Your Cart is Currently Empty
15 Things You Have In Your Tackle Box
Fishing is a major part of many people’s camping equipment, and having a well-stocked tackle box can make the difference between fishing fun and fishing frustration. Here are 15 things that you shouldn’t leave home without.
1. Bait and lures
You’re not going to catch much without these two essentials, and it is important to pack extra supplies to make sure you don’t have to cut short your fishing session. A high-quality bait station, such as the Frabill Magnum Bait Station, can also be a good investment to keep your bait healthy throughout your trip.
It’s worth doing a little research to find out what fish you’re likely to catch in your chosen fishing spot so you can choose the best lures. Pack a few different colors and styles so you can experiment to see which ones are best when you get there. The lures you use will also depend on the conditions of the water, such as the current and the tide.
2. Extra hooks
You should always expect the unexpected on a fishing trip, and that’s why it’s always a good idea to pack some extra hooks. These will be invaluable if you need to fix a lure or your rig gets tangled on the rocks. Pack a selection of different styles and sizes so you’re ready for anything.
3. Extra line
It’s a fact that fishing lines break, whether it’s because they get caught on rocks or snapped by fish. This is why at least 20 yards of spare line is a must.
4. Extra rigs
Extra pre-tied setups can be really helpful when you’re out on the water, saving you time and effort. They’re also a great way of targeting certain fish without you having to experiment with what will work best.
5. Floats and sinkers
What you need exactly will depend on where you are fishing, but both sinkers and floats can be really helpful when it comes to making your fishing expedition a success.
6. Snaps and swivels
These are small pieces of tackle that can have a large number of different uses, from making it easy to tie complex rigs to improving your technique. Swivels are great for preventing line twist and can be useful for attaching hooks, lures, and sinkers to your rig.
7. A good knife
There are lots of great fishing knives out there, from the Kuuma Fillet Knife to the Rapala Angler’s Knife. If space is short, make sure that you have at least one good multi-purpose knife in your tackle box that can do everything from filleting to cutting lines.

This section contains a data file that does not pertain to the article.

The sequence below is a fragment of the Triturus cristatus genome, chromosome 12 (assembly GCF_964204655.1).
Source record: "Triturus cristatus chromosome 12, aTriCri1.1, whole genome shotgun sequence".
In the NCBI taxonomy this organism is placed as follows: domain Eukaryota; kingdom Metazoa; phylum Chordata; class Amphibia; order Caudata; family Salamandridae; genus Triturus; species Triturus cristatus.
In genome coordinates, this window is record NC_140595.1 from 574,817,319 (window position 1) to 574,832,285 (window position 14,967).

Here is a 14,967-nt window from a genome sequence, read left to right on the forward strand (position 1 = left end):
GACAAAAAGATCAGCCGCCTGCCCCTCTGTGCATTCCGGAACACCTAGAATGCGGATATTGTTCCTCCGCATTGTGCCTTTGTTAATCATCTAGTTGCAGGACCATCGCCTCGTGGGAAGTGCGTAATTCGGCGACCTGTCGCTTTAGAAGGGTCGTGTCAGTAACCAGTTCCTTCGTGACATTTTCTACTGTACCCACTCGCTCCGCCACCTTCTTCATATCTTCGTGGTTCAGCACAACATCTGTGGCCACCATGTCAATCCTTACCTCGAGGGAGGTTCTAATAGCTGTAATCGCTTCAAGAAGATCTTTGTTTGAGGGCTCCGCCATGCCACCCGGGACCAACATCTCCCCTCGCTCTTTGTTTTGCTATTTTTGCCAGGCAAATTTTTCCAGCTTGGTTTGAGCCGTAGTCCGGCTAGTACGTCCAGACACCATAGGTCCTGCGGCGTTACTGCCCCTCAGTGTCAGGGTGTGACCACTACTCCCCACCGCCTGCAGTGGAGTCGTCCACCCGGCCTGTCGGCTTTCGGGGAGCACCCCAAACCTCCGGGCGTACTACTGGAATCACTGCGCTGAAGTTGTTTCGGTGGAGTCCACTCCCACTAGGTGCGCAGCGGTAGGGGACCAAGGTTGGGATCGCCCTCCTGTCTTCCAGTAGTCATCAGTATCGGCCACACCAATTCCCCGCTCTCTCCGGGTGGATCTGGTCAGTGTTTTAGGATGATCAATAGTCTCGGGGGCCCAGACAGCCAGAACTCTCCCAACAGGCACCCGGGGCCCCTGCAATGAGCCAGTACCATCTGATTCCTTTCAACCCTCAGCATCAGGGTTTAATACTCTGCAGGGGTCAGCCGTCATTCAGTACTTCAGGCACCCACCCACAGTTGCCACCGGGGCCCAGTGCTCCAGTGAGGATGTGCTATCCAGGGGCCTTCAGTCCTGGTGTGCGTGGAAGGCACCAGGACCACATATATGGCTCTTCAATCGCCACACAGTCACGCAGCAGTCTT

8. Needle-nose pliers
Angler’s pliers, such as these Rapala Anglers Pliers, are worth their weight in gold when it comes to all sorts of situations that can arise during a fishing trip. They can be used for everything from tying strong knots to removing hooks from the fish that you catch.
9. Towel or rag
This is such a basic thing but one that so many anglers forget. A towel or rag can have a multitude of uses, including cleaning your hands or handling a particularly slippery fish.
10. Hook remover
This can be a really useful tool, especially if you’re a novice angler. It can help to avoid unpleasant encounters with the teeth of unhappy fish and prevent you from hurting the fish or yourself.
11. Hat and sunscreen
Whether you are fishing beside the water or on it, sunscreen and a hat are important if the weather is warm. Even if it is cloudy, you can still get sunburned, especially if you don’t have any shade and you’re spending a lot of time outdoors, so bring these two items to be prepared.
12. Bug spray
Whether you need this or not will depend on where you are fishing, but it is a must if you don’t want to be eaten alive on lakes and rivers in the summer in many areas.
13. First aid kit
Small injuries are not uncommon when you’re fishing, so a basic first aid kit is essential. You could buy a complete kit, such as a Medical Adventure Kit, or put together your own with bandages, alcohol pads, antiseptic ointment, and some gauze.
14. Polarized sunglasses
Polarized sunglasses are excellent for fishing on the water because they cut down on glare and allow you to see deeper beneath the surface.
15. Fish stringer
Unless you're fishing using a boat equipped with its own live well, you’ll benefit from a fish stringer. This will allow you to anchor your catches together and keep them alive during your fishing trip.